To compensate for the verbosity of the last post, Knitcrit proudly presents a series of recent India photos with minimal commentary:

First, lest the knitblog police force me to change my blog name to Critknit due to lack of knitting content, there's been some heel-turning on sock number one:

Pomatomus is still surprisingly easy and still fun. Knitters: does anyone know anything about a slightly-larger-than-lace-pattern-size hole on one side of the patterned part of foot? It happened right about the time I stopped the side decreases for the gusset. I really don't think I made a mistake. Anyway, I'm choosing to ignore it. Socks go in shoes, right?

English-language newspapers here continue with their hard-hitting coverage of the issues that matter most:

This chicken DARES you to eat her:

Anyone else think this product is vaguely pornographic or do I just have a smutty mind?

Just in case your body isn't producing enough on its own:

Doesn't this make you never want to eat a popsicle again?

Possibly only two regular blog readers will understand this, but still, check it out! I found the dargah in Mysore that has haziri - though there they call it tawaf karna. I was thrilled to find this - it's a good story, actually, but we're favoring pictures this time, so here's the sign that tipped me off:

Dedicated and clever readers: Normally I can deduce intention behind slightly ill-chosen Indian English words, but in this case, I admit to being totally baffled. Probably these helmets are actually made in China, home of the truly inexplicable English word choice, but still - any ideas on the intention behind branding a helmet as "deletion?"

Like many young men on the street in Mysore, these helmet sellers were cheery and possibly a little drunk. Photo concept theirs, photographer me:

My new gold earrings! I love them!

Shanidev street shrine - possibly Knitcrit's new post-dissertation project since the Unani thing appears to be tanking hard:

And finally, even with a month and a half to go, I am still absolutely confident in naming this the best photo from this trip to India:

Sunday, June 22, 2008

Perhaps not exactly the rant you were hoping for

The anecdote: I'm a big fan. The tiny story that hits every level of an issue in a pitch-perfect manner - no cumbersome plot issues, no surprise endings, no character development - just a nugget of juicy multivalent goodness waiting to be unpacked by, say, a deeply disgruntled yoga student knitblogger.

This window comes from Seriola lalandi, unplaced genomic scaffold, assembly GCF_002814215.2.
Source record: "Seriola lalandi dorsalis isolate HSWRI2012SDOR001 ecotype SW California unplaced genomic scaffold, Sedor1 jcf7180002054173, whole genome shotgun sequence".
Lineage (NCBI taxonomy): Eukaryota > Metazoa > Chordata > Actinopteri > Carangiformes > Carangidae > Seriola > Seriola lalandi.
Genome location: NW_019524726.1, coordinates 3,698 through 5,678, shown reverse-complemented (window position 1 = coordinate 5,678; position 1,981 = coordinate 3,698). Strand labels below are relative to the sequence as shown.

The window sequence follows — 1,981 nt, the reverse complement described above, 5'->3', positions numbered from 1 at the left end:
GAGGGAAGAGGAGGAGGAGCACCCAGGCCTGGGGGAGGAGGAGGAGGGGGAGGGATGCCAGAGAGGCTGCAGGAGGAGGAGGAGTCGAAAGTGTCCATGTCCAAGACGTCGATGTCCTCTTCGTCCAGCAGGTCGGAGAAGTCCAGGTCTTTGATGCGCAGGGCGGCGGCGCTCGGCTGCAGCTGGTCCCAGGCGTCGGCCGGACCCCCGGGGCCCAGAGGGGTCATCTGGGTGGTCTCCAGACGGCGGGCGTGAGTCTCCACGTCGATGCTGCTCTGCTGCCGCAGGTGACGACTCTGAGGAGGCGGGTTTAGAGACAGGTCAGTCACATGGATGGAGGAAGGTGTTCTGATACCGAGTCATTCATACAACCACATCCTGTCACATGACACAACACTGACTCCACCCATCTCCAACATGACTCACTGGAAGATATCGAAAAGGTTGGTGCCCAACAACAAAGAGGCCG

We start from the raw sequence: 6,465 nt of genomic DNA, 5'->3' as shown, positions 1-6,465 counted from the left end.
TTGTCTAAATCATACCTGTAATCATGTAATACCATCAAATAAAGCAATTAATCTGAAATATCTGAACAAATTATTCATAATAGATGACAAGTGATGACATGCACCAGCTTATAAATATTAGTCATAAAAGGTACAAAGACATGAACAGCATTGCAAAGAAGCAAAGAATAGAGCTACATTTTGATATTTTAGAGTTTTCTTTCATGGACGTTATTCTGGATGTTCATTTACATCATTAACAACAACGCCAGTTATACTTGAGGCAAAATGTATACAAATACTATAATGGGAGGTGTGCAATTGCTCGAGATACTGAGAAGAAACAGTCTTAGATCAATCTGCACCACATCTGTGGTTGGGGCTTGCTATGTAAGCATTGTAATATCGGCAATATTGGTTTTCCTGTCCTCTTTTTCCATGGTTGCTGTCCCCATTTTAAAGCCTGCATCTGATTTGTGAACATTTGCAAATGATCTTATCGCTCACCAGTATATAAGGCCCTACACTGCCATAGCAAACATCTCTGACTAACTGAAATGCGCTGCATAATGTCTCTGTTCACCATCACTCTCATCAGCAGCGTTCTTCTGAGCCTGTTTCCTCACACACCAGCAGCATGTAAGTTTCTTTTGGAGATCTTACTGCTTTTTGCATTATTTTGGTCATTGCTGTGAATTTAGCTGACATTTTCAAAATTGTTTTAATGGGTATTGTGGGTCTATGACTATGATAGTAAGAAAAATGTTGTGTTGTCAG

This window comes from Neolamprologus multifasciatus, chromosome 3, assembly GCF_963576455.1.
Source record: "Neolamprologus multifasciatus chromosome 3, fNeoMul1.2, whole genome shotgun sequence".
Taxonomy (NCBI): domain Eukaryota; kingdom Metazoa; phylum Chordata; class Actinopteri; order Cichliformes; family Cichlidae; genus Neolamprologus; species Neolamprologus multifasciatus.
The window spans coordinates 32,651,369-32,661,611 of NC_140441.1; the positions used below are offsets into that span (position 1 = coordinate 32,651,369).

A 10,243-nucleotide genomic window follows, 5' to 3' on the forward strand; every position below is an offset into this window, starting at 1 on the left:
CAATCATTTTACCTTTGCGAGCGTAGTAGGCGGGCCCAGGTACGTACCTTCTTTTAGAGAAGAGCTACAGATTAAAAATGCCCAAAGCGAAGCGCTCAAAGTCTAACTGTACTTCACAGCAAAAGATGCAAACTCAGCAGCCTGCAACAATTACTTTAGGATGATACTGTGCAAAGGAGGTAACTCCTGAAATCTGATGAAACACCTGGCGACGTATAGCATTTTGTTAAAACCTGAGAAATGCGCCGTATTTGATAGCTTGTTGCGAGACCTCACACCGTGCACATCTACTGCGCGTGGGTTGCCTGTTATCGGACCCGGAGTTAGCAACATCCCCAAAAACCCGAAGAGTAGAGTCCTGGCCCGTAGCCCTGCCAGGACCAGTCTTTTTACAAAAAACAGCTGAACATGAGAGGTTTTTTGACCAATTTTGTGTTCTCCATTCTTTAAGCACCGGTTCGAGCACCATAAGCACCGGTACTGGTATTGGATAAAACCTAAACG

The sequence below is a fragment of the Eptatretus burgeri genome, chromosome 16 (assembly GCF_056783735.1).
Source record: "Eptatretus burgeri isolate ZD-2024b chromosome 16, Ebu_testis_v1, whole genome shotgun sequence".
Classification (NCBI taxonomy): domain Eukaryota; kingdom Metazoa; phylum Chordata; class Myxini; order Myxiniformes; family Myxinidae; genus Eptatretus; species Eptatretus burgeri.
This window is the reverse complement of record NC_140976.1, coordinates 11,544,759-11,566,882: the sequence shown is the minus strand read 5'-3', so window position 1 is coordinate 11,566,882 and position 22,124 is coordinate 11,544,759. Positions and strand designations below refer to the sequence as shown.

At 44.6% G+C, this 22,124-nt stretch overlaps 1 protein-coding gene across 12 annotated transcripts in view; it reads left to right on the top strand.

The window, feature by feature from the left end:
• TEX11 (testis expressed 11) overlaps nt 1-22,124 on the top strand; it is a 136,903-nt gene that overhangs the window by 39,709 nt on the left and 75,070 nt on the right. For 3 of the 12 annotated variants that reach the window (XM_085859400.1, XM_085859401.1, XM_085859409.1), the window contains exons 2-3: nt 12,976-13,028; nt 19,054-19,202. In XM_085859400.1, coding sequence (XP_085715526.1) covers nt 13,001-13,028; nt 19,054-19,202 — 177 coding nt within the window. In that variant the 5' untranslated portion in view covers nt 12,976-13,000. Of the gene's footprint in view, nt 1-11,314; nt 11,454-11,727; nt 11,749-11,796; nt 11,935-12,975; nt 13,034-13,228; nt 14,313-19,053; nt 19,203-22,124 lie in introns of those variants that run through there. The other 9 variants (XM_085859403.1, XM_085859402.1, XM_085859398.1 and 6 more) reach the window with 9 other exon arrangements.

The anecdote featured in this post is, as befits an anecdote, short, but since the lead-in is a bit long, I've taken the liberty of breaking up the prose with recent photos from my burgeoning collection of fabulous hand-painted ladies' and men's room signs. Professor Knitcrit knows that nothing maintains audience interest like pictures.

Let the games begin.

Today the regular coconut water man wasn't standing in his usual spot directly outside the yogashala and so the usual post-practice pack of sweaty, ethnic print cheesecloth-draped yogis was not, mercifully, in evidence. Because I cannot live without coconut water after practice, I made my way to the coconut stand on the corner near the flat Todd and I are renting in Mysore. Several yoga students were there enjoying all the potassium-laden goodness, and as I stood there I overheard a woman whom I hardly know but whom I loathe chatting with a guy I also hardly know but whom I also loathe.

I loathe the guy because years ago he taught at the schmanciest yogashala in NYC; I visited there once to see if it was a good place for me to practice and in the course of our very brief conversation I mentioned that I hadn't practiced in a while due to an injury and his eyes got this glazed look and he proceeded to give me a sermon on how in Astanga there are no injuries, just openings, and that the best thing to do when, say, one has torn a hamstring so badly that it is too painful to sit normally for nearly six months, is to keep in practicing yoga. Thanks, coach. Also, you are a maniac.

It is not at all surprising to me that this particular dude is now on an all-raw food diet and maintains a little shaved brahmin-esque topknot. Anyway.

I loathe the woman because early in our time here in Mysore, Todd and I went to one of the yoga haunts for breakfast and were forced to interact with people because of the group table setup. So this woman and her boyfriend were chatting about the usual three topics here: food, digestion, and what we might loosely term Indian philosophy, a catch-all term encompassing discussions of "ego," WWKD (what would Krishna do), Sanskrit classes, and upcoming kirtan sessions. I was attempting to participate in this conversation when her boyfriend (who, incidentally, is the son of a pastor, has "make a joyful noise" tattooed on his lower back, and in general exhibits all the signs of being a classically screwed up estranged preacher's kid) mentioned that in their last "philosophy" class, their teacher had talked all about what a darn shame it was that when the "Muslims" came to India, they destroyed many finger-lickin'-good Sanskrit texts.